Alfonso Cuaron bagged a hat trick of Oscars on Sunday for "Roma," his love letter to his childhood in 1970s Mexico City, but civil rights drama "Green Book" crashed his party with a win for best picture.
The 57-year-old Mexican filmmaker won the prizes for best director, cinematography and foreign language film, capping a brilliant awards season for him -- and offering streaming giant Netflix a new feather in its cap.
Diversity, though, was perhaps the biggest winner on a night when a beloved black filmmaker won his first competitive Oscar, a superhero blockbuster set in Africa scored big, and two black actors and an Egyptian first-generation American won three of the four acting prizes.
And the wide range of films honored at Hollywood's Dolby Theatre bridged the divide between arthouse fare and popular blockbusters.
"I grew up watching foreign language films, learning so much from them, being inspired -- films like 'Citizen Kane,' 'Jaws.' And there are no waves, there's only the ocean," an emotional Cuaron said.
"I think the nominees tonight have proven that we are part of the same ocean."
Rock legends Queen, fronted by US singer Adam Lambert, opened what turned out to be one of the more enjoyable ceremonies in recent years with a mini-medley of mega-hits "We Will Rock You" and "We Are the Champions."
The British rockers may have experienced more nerves than during a normal gig: biopic "Bohemian Rhapsody" was up for several awards and ended up the biggest winner of the night with four Oscars.
The film -- which tracks the band's rise to fame from the moment when Freddie Mercury joined the band in 1970 to their legendary 1985 Live Aid performance -- took statuettes for best actor Rami Malek, as well as sound editing, sound mixing and film editing.
"We made a film about a gay man, an immigrant, who lived his life just unapologetically himself. The fact that I'm celebrating him and this story with you tonight is proof that we're longing for stories like this," said Malek, whose spell-binding turn as Mercury captivated audiences.
'Not about... winning'
"Roma" was the frontrunner going into the night with 10 nominations, despite spending little time in movie theaters, in keeping with Netflix's customary release strategy.
"Green Book" started off with a widely expected best supporting actor trophy for Mahershala Ali, and a best original screenplay award.
It was expected to lose out to "Roma" for best picture, but crept up to take the honors after winning the same prize at the influential Producers Guild Awards.
"The whole story is about love. It's about loving each other, despite our differences, and finding out the truth about who we are," said director Peter Farrelly.
Another frontrunner for the 91st Academy Awards was offbeat royal romp "The Favourite," which also had 10 nominations, but turned out to be one of the night's big losers.
It went home with just one win -- albeit one of the night's biggest shocks -- for best actress Olivia Colman, who bested heavy favorite Glenn Close.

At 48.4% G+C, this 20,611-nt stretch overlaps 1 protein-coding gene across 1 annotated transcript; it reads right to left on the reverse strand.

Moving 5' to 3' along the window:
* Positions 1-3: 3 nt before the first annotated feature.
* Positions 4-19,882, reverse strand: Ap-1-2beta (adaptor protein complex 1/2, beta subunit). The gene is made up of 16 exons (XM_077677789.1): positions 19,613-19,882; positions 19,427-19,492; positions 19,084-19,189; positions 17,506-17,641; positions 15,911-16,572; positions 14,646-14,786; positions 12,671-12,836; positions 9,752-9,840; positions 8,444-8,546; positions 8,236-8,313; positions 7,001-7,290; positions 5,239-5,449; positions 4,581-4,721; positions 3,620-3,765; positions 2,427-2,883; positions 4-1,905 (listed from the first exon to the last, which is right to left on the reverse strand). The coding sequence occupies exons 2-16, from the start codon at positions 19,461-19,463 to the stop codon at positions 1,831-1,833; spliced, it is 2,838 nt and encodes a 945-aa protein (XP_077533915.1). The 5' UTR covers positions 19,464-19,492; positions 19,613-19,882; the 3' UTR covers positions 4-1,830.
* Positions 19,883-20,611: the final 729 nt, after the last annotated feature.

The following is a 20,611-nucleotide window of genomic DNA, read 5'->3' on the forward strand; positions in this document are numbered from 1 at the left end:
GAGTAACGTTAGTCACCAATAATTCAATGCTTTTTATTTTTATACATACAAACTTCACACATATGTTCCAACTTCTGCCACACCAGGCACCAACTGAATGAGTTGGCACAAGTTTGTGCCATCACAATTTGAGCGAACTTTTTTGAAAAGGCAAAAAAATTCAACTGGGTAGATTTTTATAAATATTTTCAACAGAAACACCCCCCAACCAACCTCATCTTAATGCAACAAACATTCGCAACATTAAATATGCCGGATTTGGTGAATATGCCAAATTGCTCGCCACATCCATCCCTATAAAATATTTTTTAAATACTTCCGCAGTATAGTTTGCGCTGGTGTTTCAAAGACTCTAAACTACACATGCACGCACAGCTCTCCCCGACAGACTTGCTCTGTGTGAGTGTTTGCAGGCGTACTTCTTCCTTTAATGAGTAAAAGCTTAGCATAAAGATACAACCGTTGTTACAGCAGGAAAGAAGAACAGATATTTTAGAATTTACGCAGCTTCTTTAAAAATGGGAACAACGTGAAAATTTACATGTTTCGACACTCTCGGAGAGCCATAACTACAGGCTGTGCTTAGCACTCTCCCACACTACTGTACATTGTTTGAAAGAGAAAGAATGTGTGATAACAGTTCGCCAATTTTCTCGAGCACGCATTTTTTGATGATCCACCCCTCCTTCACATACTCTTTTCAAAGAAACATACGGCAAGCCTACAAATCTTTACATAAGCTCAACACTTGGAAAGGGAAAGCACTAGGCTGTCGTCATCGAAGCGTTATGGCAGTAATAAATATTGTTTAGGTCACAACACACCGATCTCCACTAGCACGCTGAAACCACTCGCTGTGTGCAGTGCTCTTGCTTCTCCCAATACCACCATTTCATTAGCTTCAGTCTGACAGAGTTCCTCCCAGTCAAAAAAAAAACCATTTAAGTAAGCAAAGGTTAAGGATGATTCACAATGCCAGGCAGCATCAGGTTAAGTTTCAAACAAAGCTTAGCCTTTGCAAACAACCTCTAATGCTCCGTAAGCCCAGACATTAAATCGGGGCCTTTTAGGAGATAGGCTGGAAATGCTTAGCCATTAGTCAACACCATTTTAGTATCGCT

Crowd favorite "A Star is Born," too, came away with only one statuette, for Lady Gaga's song "Shallow."
"I've worked hard for a long time, and it's not about... winning," the Grammy-winning Gaga said, tears streaming down her face.
"What it's about is not giving up. If you have a dream, fight for it."
Tribute to Prince
Celebrated filmmaker Spike Lee provided one of the few eyebrow-raising moments as he accepted an Oscar, his first ever competitive prize, for best adapted screenplay for race drama "BlacKkKlansman."
Dressed all in purple in tribute to late pop legend Prince, the director put the ABC network's anti-profanity bleeping machine through its paces with some colorful language.
But then he got serious with an impassioned tribute to his grandmother and a plea for voters to be "on the right side of history" in the 2020 US presidential election.
Among all the contenders, Marvel superhero movie "Black Panther" likely had the best brand recognition among the TV audience -- it took in more at the box office than its best picture rivals combined.
The 7,900-odd voting members of the Academy of Motion Picture Arts and Sciences saw fit to add gold to the blockbuster's haul of green, with statuettes for its production design, costumes and original score.
The first statuette -- for best supporting actress -- went to first-time nominee Regina King, 48, for her emotional performance as a mother defending her daughter's boyfriend, wrongfully accused of rape, in "If Beale Street Could Talk."
The Academy -- desperate to boost television ratings that have plummeted in recent years -- tried to stick to a three-hour telecast, but it hit a few bumps along the way.
There was no host for the first time in three decades, after comedian Kevin Hart bowed out amid a backlash over past tweets that were slammed as homophobic.
Controversies over the Academy's efforts to save time included plans to present a few awards during commercial breaks, and to feature only a few of the nominated songs. Both ideas were quickly scrapped.
Gaga and her co-star and director Bradley Cooper wowed the audience with their performance of "Shallow" while songstresses Jennifer Hudson and Bette Midler also performed.
In the end, the show was only about 15 minutes over time.